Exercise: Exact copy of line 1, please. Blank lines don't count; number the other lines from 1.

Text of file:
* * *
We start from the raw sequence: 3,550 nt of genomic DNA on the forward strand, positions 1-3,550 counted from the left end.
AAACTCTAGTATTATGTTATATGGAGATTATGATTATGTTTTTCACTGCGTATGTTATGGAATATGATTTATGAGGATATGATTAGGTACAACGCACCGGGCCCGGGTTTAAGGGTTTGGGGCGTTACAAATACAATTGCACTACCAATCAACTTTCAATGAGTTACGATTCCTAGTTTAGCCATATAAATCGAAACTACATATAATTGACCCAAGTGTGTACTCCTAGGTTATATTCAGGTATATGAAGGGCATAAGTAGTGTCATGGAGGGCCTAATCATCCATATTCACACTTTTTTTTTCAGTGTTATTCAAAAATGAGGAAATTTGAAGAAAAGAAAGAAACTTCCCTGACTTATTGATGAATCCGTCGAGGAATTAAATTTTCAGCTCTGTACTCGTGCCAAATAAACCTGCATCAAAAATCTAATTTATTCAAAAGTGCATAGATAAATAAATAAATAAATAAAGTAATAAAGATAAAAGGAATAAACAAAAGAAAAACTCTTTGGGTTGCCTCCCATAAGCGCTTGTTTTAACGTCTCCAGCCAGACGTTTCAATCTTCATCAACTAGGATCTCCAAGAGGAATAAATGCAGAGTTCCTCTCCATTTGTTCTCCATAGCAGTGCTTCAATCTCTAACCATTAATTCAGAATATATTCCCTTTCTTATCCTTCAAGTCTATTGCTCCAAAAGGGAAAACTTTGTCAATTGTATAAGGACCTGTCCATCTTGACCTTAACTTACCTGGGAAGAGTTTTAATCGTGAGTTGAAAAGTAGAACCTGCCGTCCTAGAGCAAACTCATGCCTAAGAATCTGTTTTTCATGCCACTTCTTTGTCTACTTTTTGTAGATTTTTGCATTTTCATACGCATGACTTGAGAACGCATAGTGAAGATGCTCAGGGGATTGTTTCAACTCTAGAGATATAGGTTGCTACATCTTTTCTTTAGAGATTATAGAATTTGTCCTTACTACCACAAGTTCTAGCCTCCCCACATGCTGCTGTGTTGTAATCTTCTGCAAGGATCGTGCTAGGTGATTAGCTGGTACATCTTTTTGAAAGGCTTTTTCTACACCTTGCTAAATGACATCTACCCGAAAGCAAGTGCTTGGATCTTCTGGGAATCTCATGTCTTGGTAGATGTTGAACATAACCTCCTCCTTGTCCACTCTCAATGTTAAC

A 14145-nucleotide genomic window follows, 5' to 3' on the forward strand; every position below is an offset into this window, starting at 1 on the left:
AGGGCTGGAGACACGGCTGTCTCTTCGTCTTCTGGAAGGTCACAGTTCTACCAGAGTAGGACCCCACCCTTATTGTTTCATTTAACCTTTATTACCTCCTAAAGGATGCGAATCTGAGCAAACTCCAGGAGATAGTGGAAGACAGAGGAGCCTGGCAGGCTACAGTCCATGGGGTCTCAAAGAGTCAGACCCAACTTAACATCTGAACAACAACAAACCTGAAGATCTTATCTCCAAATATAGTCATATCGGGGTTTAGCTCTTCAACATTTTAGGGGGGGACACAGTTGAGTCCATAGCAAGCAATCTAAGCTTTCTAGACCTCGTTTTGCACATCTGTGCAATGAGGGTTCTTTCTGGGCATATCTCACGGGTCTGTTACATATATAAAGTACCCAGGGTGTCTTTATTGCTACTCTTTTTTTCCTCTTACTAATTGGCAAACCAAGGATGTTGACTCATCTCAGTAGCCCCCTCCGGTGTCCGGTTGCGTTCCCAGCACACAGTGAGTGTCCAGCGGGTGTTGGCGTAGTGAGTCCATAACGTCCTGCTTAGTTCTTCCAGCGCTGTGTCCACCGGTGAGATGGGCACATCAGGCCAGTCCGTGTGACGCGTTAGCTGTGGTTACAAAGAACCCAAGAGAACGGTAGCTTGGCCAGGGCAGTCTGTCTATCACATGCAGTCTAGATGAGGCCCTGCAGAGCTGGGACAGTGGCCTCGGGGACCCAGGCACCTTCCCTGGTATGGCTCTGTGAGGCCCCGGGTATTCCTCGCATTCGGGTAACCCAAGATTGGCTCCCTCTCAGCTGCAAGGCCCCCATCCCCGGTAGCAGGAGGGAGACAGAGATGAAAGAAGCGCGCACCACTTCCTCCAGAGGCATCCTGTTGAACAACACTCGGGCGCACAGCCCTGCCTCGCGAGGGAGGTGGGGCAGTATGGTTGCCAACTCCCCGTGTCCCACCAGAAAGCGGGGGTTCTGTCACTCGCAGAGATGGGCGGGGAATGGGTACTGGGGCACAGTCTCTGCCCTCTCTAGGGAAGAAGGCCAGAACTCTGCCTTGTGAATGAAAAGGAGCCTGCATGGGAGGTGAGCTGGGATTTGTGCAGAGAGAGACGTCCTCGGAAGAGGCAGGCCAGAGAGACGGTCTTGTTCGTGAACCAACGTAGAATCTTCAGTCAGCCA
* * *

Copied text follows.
We start from the raw sequence: 3,550 nt of genomic DNA on the forward strand, positions 1-3,550 counted from the left end.